Speaker 1:
She is a Patriot supporting George in very difficult times. Washington promised to be home on Christmas Eve. And he was, its just, he never had said which year. It was eight years later after he promised. And then on this side, we have an extraordinary picture of Lafayette. This is a picture of the Marqui Lafayette upon his return. And Lafayette is extraordinarily significant for a number of reasons. One, he was a freedom fighter that risked everything to become part of the American cause he actually was wounded at the battle of Brandywine. His connections with the court was part of the reason why the French ultimately joined the American cause. But we also need to realize that Lafayette was such an impressive young man that Washington and Lafayette essentially developed a close friendship where it’s almost as a father to an adopted son. The letters that passed between them as quite remarkable, the Lafayette is not only important because of that.

Speaker 1:
He actually told Washington that he had purchased an island to provide freedom for slaves. And so, as Lafayette was thinking about Liberty, he realized it should be applied to the slaves. And that had an impact on Washington’s thinking about slavery, Washington album, that we will free his slave slaves in his own will upon his death and the death of his wife. So Washington grew from being a cavalier slave owner to becoming an emancipator. And also we need to think about Lafayette when he returned back, he had survived the French revolution, quite an extraordinary thing. But what is remarkable is that when he returned to Philadelphia and he thought about all that happened here, he went by the Pennsylvania state house and he said that great hall of independence as he referred to it. Well, that was the first time those words came together in that way.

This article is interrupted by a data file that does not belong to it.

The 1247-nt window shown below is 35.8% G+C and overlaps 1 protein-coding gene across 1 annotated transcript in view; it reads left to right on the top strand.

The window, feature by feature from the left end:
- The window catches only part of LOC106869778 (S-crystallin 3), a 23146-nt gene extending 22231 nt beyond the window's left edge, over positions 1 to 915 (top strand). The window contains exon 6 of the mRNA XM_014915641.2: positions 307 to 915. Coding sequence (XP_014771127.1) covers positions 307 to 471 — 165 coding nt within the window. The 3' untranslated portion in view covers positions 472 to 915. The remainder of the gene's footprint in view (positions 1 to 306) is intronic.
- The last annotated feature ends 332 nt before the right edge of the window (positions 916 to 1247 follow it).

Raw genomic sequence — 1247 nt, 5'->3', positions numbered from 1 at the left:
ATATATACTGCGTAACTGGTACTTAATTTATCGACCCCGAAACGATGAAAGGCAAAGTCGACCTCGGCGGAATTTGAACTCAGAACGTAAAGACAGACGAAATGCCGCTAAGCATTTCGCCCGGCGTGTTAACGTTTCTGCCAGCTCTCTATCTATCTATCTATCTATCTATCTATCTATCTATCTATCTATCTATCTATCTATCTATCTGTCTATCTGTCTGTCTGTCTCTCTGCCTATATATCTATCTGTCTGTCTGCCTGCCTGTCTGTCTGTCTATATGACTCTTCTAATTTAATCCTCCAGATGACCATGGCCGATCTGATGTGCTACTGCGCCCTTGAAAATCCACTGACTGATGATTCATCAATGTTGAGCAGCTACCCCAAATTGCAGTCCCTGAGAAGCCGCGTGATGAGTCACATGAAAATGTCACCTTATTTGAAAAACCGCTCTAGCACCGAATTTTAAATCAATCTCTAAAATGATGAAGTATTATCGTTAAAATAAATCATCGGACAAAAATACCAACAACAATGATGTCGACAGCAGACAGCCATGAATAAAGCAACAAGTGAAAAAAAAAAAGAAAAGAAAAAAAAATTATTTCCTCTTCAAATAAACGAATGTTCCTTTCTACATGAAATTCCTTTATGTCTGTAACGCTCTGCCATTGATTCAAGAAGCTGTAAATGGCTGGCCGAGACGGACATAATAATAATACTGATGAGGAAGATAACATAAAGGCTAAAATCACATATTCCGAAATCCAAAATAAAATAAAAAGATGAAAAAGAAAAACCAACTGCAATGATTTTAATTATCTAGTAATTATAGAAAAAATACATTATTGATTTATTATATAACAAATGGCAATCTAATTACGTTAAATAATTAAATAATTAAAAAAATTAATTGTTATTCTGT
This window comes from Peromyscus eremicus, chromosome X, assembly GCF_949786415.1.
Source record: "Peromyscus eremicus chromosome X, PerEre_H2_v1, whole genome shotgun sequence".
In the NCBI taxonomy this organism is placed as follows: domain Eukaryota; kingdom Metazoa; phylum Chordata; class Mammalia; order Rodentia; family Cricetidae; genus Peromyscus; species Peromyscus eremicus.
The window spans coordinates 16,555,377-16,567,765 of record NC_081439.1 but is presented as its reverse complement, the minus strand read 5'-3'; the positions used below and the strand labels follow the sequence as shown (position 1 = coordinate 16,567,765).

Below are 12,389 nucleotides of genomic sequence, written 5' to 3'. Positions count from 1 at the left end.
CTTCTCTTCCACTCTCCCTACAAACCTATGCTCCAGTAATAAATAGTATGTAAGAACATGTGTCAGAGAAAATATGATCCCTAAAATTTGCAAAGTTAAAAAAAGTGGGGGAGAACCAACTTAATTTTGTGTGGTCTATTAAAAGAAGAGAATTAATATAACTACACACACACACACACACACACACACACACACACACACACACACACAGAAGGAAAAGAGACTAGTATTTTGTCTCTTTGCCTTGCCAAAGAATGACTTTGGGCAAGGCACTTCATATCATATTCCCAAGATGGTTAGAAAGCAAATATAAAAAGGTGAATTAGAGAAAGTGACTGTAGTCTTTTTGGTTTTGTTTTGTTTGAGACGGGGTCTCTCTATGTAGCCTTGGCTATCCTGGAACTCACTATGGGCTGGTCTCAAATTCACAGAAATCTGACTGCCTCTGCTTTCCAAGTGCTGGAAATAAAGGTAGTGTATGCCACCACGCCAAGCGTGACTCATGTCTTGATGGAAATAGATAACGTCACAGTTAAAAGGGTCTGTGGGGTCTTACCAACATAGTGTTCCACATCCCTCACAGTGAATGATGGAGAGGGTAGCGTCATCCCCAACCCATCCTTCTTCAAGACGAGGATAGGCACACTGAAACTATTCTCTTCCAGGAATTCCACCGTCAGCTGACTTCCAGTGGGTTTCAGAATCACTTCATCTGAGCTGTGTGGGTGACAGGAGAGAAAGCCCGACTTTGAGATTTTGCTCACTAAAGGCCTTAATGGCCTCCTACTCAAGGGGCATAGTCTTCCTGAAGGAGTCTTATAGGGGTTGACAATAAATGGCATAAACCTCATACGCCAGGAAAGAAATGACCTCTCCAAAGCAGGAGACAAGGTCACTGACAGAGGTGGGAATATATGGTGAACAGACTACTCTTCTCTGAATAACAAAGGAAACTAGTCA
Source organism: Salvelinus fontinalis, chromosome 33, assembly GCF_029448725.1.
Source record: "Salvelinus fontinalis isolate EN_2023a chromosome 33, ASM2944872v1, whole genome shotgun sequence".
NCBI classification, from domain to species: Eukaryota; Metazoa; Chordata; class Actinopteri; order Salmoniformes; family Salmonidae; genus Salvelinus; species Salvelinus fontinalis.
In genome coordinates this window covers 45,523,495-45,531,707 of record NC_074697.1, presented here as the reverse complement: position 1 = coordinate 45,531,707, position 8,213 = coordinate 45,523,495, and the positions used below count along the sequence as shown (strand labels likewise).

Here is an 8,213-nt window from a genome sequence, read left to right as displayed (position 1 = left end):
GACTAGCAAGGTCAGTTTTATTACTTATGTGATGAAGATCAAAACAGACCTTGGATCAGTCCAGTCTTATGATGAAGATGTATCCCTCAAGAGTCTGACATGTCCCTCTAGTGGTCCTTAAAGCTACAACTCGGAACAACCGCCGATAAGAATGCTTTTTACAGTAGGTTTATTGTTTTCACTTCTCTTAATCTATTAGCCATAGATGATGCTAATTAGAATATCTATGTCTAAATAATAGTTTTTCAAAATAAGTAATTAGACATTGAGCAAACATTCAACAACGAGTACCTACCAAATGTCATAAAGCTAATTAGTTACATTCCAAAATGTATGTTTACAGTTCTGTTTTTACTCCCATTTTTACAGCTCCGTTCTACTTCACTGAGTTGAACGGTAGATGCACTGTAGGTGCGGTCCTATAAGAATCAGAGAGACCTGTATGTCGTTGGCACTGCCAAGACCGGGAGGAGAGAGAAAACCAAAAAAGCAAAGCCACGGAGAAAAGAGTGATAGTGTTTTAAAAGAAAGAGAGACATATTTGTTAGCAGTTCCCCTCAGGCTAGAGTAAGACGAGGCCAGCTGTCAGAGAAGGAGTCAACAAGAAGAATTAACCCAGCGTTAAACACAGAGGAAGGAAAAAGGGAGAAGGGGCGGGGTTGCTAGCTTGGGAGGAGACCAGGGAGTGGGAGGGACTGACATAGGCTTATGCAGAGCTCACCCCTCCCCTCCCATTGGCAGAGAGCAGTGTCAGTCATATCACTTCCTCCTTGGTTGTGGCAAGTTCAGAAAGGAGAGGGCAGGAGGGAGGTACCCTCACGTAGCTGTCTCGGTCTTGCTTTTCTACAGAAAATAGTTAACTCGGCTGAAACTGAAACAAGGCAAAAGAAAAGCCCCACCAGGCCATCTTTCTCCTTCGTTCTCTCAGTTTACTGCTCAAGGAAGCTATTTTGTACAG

Speaker 1:
And it was changed from that form from the great hall of independence to independence hall, which we’ve known it by ever since. So Lafayette has made an impact on every one of us to talk about American history. We talk about the wonderful independence of our nation. Also bringing the French in more closely with the American cause and even helping us to end slavery, what a great commitment to Liberty he leaves. And we owe him a great deal. As I recall that when the D-Day invasion occurred, some of the people said, Lafayette, we’ve returned to say thank you. Well, this is Providence today. Make sure you find our downloadable app. It’s free. Get our wonderful free faith and freedom guide. Just go to Providence forum.org. And we hope that you’ll continue to learn about the way that Providence is shaping our nation’s history. Even today. Indeed Providence today.